Burnley-based mould maker Kavia Tooling Ltd is using a Hexagon co-ordinate measuring machine to create an offline Zero Transfer system ahead of the manufacturing process for parts and electrodes; in doing so, it is considerably reducing down-time on its CNC and EDM machines when setting up new jobs.
According to production director Mark Cole, some components can be particularly time-consuming to set up on machines using ‘traditional’ methods, “and even simple parts mean that the machines are idle during set-up”.
However, Kavia’s ‘unusual use’ of the Hexagon CMM means that the machines are cutting a job while the set-up for the next one is being carried out.
Mr Cole said: “Hexagon customised the flexible PC-DMIS software, which comes as standard with their measurement devices, to enable us to use it to find offsets at the beginning of the operation.
“Instead of having to put each part on the machine and then set it, we set it on the CMM, which gives us the X, Y, Z and U orientation.
“We only have to put the Zero Transfer plate, which is micron-accurate, into position on the machine, and it knows exactly where the part is.”
This can be done with any number of components, thanks to another piece of customised software, which Kavia Tooling devised itself and which engineers for its CAM system — Edgecam (www.edgecam.com
) from Hexagon’s Manufacturing Intelligence division — developed for the company.
This software drives seven high-speed CNC mills (with spindle speeds varying from 12,000 to 30,000rev/min) and a Sodick EDM machine.
Mr Cole said: “However, it is no ordinary machining process, thanks to the customised software, which we call Merge. It collates data from all programs for the job and merges them into a single file, many at 36MB and containing around 1.5 million lines of code.
“It includes the Edgecam NC code, datums to set the parts on, Zero Transfer, and cutter tool heights.”
He cites an example when Kavia was working on two cavity plates on one side of the machine, and four inserts on the other.
“We put the individual Edgcam CNC programs for each component together into one file, and it all went to the machine as one large program. The software also keeps cutting tools to a minimum, by looking at information such as duplication, length and the quality of the tools in all programs.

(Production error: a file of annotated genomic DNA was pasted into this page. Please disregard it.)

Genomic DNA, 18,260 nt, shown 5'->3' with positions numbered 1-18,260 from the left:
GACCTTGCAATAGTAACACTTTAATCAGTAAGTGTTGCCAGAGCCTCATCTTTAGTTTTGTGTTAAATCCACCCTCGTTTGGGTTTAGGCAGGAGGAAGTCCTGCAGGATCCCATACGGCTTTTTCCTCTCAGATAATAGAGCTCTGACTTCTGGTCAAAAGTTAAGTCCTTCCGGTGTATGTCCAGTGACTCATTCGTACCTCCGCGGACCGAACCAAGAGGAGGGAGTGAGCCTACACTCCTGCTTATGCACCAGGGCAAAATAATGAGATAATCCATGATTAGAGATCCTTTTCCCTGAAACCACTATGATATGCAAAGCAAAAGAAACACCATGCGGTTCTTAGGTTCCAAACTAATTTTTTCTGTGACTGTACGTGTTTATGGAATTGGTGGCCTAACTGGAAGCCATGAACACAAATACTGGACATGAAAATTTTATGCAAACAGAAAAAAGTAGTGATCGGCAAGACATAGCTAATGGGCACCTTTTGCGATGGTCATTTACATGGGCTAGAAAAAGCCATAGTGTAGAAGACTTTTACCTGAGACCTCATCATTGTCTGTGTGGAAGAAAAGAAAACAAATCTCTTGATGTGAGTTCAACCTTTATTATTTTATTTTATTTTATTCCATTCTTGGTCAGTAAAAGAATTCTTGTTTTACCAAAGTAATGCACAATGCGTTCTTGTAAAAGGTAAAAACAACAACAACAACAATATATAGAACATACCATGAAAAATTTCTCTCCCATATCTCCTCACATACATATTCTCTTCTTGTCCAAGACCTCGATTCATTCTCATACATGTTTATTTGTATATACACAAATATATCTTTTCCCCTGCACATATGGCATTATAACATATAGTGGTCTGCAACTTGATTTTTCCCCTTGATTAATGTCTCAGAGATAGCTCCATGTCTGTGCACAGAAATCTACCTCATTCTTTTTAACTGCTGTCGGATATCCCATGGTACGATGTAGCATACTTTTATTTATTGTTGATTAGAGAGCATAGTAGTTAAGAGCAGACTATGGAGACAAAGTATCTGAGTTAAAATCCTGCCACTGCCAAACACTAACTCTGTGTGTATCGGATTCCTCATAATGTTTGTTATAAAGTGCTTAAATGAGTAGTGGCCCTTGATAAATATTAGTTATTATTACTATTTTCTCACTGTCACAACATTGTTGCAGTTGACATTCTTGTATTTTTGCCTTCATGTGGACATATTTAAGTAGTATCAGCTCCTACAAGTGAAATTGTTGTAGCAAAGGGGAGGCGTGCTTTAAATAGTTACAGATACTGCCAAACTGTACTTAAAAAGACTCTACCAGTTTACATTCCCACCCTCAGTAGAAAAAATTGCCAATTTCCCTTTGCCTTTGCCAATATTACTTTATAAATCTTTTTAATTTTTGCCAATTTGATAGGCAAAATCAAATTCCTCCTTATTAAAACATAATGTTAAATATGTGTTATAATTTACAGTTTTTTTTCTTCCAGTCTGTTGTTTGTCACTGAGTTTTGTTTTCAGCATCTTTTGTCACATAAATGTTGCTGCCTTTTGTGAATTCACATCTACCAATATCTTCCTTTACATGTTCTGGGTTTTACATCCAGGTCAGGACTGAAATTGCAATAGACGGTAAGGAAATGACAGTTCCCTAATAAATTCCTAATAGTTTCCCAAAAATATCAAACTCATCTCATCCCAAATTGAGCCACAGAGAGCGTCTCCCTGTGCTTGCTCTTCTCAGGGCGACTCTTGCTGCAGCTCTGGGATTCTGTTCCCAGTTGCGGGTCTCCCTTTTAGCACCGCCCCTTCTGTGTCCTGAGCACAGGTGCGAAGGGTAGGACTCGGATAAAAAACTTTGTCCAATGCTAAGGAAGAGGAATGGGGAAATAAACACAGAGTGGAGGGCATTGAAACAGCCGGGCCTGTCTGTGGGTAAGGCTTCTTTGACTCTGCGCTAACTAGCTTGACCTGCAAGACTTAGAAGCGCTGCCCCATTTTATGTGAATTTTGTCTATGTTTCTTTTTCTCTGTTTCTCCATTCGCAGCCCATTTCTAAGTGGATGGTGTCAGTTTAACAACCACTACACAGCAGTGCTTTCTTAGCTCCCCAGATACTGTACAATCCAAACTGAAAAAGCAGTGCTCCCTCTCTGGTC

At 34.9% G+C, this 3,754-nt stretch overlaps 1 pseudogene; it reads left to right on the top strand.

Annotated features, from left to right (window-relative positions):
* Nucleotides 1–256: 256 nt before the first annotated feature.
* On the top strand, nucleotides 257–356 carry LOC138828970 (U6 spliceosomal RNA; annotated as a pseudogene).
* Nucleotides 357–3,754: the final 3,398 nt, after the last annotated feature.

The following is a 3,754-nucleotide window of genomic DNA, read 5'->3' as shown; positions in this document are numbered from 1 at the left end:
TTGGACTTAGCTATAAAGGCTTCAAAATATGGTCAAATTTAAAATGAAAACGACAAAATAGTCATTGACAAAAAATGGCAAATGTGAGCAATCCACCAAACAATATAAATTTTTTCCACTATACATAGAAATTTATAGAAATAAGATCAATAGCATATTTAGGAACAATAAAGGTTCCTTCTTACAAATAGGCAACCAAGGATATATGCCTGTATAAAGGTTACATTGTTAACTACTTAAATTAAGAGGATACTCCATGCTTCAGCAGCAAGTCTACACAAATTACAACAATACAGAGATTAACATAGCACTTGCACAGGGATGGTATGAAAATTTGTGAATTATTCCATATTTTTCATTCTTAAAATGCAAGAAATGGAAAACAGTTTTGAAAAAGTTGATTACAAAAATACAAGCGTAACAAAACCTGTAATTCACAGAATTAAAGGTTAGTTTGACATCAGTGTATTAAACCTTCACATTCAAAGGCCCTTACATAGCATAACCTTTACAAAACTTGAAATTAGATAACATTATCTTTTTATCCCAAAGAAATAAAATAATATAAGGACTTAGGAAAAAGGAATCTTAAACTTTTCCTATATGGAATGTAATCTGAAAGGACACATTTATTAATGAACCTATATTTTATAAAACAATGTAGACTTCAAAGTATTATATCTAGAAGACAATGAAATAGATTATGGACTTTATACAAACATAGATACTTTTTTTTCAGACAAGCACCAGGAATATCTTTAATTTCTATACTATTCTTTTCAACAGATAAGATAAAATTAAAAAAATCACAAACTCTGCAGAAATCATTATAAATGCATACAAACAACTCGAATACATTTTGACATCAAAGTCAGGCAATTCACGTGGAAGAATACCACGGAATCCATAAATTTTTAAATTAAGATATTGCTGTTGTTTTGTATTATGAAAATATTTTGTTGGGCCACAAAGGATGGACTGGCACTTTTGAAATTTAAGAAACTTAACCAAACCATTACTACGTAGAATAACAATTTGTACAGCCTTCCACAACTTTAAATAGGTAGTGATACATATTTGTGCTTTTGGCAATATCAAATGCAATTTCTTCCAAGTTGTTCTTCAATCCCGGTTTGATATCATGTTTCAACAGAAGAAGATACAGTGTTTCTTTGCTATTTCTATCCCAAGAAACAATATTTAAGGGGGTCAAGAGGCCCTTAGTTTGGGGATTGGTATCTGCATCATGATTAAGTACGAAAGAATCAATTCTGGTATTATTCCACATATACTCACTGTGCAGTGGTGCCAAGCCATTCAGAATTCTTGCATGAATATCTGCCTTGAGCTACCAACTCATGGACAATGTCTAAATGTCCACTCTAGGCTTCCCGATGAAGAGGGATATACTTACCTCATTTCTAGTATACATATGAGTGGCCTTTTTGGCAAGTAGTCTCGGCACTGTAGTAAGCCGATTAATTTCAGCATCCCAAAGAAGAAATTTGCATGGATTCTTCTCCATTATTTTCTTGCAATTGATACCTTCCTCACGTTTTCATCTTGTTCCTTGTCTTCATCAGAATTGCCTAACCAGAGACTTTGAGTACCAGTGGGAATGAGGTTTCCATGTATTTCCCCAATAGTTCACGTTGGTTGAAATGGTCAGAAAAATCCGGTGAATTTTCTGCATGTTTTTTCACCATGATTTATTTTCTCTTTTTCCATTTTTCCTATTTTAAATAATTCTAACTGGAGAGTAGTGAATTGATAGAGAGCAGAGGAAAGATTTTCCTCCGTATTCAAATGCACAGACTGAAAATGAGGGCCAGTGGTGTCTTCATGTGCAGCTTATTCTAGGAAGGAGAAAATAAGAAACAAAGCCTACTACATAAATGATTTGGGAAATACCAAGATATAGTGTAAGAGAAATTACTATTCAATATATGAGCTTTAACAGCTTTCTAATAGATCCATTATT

“If there are two repeating cutting tools in the individually merged program, it selects the best one for the manufacturing process. Indeed, it goes through every single NC program and re-arranges all the tools accordingly.”
The end result of using Merge with the Zero Transfer fixture plates created on the CMM is a CNC program that can machine several parts at a time without the need to use the machine as a set-up station, as all preparatory operations are carried out offline.
“If we were setting up a component to be square, directly on the CNC machine tool without the CMM, we’d have to ensure that it’s perfectly in line with the machine’s axis.
“Doing that for 10 components considerably increases the risk of error, especially where there are overhangs. However, setting them on the CMM means that everything is automatically correct, because it tells the machine the angle of each part.
“To set up six fairly difficult components directly on the machine may take one day, during which time it’s not running, but it only takes about an hour on the CMM — and we can be confident that they will all be absolutely accurate.
“Furthermore, while the Merge software and the CMM Zero Transfer system get the best out of our CNC mills, they offer even greater benefits when used on our Sodick EDM.
“This machine used to be our biggest bottleneck, as we had to set the electrodes and the part on the machine and program it by hand, typing figures directly into it.
“This led to errors and was an absolute nightmare, but with the Merge software, it went from being the largest bottleneck to the fastest machine in the factory, and it’s all mistake-proof.
“There is no typing, as — dimensionally — everything is done from the CAD; and because all the offsets are set on the CMM, there is no setting on the machine.”
The Merge software collates all the programs, Zero Transfers and information about the spark positioning. It works with up to 12 electrodes at a time, bringing all the CNC programs together and identifying the X, Y, Z and U orientation, putting everything together in a format that runs on the Sodick to the correct datum, automatically adjusts the tank height, and provides a setting sheet.
In fact, Merge is proving to be so beneficial for both simplifying and speeding up the work on the Sodick EDM that Kavia is now developing the software commercially for those machines.
Mr Cole said:“It is currently being trialled in the field, and we’re aiming to start marketing it shortly.”